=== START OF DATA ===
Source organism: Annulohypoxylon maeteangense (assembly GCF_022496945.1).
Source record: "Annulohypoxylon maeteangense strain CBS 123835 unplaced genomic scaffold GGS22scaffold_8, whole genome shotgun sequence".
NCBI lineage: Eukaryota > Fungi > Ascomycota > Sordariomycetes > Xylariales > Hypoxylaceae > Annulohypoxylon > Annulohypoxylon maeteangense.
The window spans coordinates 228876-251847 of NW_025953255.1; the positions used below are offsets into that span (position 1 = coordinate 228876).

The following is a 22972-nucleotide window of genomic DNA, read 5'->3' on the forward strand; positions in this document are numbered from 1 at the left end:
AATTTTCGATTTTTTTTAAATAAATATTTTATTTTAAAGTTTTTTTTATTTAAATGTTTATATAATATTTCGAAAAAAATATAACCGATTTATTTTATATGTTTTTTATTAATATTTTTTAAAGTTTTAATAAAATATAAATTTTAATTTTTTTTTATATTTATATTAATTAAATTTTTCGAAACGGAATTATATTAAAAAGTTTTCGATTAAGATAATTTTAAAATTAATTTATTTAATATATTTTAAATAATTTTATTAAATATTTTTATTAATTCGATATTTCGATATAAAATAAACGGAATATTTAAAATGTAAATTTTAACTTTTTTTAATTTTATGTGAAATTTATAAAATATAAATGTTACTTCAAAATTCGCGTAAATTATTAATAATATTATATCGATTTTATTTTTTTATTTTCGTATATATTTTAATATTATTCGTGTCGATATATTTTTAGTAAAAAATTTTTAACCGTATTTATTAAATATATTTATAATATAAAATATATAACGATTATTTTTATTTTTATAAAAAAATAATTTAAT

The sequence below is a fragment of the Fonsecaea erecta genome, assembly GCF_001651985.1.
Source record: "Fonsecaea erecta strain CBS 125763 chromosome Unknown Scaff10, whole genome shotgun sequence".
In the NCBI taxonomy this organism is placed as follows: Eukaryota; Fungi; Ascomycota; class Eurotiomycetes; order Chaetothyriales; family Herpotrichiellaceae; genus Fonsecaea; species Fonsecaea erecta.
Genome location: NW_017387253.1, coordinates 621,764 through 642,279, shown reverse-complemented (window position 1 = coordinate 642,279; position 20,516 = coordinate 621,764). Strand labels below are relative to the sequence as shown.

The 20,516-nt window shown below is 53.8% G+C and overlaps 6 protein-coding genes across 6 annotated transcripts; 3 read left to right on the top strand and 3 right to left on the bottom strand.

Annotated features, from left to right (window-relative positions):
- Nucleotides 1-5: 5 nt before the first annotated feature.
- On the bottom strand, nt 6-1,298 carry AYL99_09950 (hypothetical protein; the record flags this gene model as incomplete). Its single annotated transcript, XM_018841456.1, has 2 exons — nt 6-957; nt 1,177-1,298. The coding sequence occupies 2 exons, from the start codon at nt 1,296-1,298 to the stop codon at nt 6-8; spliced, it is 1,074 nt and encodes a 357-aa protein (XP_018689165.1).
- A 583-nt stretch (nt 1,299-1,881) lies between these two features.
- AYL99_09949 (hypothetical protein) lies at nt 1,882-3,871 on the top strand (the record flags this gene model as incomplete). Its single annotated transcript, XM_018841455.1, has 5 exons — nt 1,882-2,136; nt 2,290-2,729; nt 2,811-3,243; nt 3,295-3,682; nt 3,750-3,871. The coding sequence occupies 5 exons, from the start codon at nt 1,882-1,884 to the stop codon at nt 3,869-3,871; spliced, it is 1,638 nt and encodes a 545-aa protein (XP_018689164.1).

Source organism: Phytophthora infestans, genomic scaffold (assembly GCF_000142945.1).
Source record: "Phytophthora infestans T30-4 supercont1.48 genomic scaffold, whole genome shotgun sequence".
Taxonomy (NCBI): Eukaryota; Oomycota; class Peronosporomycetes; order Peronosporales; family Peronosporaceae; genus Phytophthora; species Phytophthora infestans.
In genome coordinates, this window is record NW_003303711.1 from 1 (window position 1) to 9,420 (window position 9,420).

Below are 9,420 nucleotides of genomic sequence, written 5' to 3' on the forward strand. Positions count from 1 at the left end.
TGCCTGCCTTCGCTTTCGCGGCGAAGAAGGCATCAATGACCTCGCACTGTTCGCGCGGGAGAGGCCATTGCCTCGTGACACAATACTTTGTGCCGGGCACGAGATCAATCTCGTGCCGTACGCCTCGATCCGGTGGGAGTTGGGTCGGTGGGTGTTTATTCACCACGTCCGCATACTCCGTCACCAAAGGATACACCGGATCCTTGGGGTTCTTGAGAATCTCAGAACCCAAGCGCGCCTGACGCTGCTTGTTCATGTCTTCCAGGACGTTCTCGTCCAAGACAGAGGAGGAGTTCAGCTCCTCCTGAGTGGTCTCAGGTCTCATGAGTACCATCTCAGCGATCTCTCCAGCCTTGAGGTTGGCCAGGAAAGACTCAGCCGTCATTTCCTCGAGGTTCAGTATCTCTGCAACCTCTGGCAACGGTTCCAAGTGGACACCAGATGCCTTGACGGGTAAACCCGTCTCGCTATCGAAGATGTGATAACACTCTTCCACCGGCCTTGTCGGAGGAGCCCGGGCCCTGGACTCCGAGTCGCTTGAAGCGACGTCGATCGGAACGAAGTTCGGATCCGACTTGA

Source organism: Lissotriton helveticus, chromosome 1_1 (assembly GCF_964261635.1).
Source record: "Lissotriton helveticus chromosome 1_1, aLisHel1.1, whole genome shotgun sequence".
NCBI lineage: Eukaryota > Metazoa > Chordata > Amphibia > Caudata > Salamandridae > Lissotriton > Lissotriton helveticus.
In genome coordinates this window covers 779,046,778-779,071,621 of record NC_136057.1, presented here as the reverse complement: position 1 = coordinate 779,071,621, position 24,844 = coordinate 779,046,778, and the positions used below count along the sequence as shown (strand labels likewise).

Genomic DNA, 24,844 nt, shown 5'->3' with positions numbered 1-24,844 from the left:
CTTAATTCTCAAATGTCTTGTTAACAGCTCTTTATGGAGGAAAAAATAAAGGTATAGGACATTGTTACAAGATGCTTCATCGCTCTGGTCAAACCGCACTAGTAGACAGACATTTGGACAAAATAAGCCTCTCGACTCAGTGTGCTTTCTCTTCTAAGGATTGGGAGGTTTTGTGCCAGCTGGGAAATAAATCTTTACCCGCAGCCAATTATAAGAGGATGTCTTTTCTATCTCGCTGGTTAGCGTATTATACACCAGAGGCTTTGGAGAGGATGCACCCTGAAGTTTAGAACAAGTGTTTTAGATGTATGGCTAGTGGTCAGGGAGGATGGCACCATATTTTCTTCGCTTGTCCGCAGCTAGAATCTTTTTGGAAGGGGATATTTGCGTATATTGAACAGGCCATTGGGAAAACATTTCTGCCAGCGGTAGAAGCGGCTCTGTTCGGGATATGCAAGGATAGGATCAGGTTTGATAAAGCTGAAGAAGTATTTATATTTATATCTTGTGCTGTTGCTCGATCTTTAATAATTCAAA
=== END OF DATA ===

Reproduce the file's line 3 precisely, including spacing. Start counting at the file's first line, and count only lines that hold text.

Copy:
NCBI lineage: Eukaryota > Fungi > Ascomycota > Sordariomycetes > Xylariales > Hypoxylaceae > Annulohypoxylon > Annulohypoxylon maeteangense.